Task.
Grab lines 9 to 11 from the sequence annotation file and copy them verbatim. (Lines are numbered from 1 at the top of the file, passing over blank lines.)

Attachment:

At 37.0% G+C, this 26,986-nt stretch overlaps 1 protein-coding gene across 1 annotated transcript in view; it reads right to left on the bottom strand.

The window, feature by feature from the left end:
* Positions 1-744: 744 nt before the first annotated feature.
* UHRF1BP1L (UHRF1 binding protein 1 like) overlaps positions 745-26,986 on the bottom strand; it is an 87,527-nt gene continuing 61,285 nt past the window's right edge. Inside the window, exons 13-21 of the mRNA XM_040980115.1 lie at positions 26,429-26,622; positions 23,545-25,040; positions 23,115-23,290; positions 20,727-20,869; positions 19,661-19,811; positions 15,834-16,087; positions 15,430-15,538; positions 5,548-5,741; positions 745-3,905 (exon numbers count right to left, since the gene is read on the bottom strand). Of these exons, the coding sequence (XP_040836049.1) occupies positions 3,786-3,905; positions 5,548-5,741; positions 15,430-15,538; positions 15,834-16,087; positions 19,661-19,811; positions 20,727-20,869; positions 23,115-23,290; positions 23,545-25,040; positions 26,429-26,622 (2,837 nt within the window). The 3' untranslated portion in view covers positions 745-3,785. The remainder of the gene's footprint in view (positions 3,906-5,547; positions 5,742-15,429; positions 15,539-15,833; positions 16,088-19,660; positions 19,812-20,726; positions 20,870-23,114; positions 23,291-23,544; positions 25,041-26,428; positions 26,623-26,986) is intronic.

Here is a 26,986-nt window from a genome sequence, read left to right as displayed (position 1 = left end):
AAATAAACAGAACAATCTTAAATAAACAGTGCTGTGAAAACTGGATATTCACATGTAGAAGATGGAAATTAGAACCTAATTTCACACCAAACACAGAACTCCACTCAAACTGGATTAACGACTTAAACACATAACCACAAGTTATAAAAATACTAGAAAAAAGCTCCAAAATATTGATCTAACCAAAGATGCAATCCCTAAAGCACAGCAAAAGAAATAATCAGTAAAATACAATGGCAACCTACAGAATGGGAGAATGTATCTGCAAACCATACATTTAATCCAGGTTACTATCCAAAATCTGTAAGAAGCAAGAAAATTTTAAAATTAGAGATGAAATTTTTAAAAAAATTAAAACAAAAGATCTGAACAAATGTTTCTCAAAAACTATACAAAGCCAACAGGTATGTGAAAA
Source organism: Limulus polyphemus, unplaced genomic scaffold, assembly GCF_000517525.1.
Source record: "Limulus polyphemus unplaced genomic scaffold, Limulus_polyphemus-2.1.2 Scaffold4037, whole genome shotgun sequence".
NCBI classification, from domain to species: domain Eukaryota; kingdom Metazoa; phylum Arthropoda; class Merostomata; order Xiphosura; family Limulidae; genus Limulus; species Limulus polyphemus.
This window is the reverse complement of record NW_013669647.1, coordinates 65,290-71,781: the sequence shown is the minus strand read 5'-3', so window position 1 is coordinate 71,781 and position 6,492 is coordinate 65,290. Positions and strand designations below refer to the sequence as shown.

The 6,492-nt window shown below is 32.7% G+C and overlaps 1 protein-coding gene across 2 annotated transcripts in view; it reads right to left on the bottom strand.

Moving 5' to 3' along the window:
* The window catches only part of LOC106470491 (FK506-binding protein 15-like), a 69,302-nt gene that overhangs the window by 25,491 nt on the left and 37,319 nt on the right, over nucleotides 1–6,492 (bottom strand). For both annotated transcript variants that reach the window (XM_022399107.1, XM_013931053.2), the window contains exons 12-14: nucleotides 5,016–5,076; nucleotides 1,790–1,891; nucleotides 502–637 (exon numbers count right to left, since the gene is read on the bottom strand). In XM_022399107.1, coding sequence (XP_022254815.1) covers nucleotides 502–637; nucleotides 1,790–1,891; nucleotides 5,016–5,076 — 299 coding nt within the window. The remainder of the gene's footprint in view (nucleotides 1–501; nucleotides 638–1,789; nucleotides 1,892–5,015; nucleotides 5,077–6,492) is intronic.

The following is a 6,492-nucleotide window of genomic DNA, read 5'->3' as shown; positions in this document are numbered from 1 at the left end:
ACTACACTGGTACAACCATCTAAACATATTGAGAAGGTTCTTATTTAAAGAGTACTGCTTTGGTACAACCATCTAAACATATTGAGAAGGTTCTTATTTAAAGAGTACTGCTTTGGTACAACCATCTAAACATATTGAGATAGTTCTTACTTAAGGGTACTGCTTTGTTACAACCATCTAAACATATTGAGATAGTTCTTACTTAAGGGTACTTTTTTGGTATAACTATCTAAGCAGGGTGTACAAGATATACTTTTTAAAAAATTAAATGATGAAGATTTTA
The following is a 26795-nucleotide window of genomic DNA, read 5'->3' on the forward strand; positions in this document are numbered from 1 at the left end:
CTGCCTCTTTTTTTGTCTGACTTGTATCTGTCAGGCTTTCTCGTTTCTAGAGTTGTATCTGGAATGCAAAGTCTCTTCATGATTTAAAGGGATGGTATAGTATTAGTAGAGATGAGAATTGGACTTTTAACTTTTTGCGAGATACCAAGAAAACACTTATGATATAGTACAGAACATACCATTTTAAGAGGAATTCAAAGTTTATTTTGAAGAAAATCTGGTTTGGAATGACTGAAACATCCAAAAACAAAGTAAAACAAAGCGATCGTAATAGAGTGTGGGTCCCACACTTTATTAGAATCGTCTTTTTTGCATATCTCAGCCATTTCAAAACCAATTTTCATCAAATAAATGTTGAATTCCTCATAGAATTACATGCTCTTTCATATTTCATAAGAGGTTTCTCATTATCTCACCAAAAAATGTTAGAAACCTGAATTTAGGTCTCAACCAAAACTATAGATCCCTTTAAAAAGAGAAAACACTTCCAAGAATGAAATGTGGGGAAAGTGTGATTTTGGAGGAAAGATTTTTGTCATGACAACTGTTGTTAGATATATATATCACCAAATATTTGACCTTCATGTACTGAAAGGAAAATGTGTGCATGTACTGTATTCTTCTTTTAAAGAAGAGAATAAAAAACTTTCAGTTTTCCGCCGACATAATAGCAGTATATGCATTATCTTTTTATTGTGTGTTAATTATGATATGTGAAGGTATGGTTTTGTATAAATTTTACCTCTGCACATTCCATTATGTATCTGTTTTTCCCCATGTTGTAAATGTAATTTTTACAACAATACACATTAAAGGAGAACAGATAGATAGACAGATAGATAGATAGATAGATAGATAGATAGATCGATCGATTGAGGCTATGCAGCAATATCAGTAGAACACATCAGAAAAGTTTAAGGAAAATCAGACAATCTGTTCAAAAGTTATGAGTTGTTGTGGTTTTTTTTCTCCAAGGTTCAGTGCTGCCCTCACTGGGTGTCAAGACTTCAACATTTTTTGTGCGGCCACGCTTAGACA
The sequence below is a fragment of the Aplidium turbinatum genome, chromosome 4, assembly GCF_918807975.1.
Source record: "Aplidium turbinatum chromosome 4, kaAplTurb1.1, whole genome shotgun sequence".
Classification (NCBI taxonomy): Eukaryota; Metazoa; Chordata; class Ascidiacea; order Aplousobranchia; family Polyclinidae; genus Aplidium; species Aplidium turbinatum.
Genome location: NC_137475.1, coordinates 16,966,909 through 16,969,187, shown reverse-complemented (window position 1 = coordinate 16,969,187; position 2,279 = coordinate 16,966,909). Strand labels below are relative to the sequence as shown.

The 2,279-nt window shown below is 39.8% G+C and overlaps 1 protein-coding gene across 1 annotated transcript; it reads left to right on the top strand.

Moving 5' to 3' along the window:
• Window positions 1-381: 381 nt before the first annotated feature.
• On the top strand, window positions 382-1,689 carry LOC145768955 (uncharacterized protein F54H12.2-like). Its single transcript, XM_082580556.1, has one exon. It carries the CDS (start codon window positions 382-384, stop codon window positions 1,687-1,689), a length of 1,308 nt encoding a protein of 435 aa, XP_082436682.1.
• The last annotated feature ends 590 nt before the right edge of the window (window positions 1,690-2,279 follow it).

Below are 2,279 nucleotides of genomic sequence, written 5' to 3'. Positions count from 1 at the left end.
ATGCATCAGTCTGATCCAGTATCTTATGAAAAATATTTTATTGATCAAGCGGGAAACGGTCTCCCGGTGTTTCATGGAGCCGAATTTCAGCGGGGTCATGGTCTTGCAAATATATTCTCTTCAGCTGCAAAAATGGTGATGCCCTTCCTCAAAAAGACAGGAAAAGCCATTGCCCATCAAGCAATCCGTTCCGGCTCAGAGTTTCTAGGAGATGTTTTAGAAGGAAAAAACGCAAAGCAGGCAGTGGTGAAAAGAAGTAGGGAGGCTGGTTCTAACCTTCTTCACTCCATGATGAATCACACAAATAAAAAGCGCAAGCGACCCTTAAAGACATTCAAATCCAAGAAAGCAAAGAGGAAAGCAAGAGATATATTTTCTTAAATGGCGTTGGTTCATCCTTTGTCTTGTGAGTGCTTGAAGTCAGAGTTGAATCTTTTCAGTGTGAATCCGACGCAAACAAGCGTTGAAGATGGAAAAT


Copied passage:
NCBI classification, from domain to species: domain Eukaryota; kingdom Metazoa; phylum Arthropoda; class Merostomata; order Xiphosura; family Limulidae; genus Limulus; species Limulus polyphemus.
This window is the reverse complement of record NW_013669647.1, coordinates 65,290-71,781: the sequence shown is the minus strand read 5'-3', so window position 1 is coordinate 71,781 and position 6,492 is coordinate 65,290. Positions and strand designations below refer to the sequence as shown.

The 6,492-nt window shown below is 32.7% G+C and overlaps 1 protein-coding gene across 2 annotated transcripts in view; it reads right to left on the bottom strand.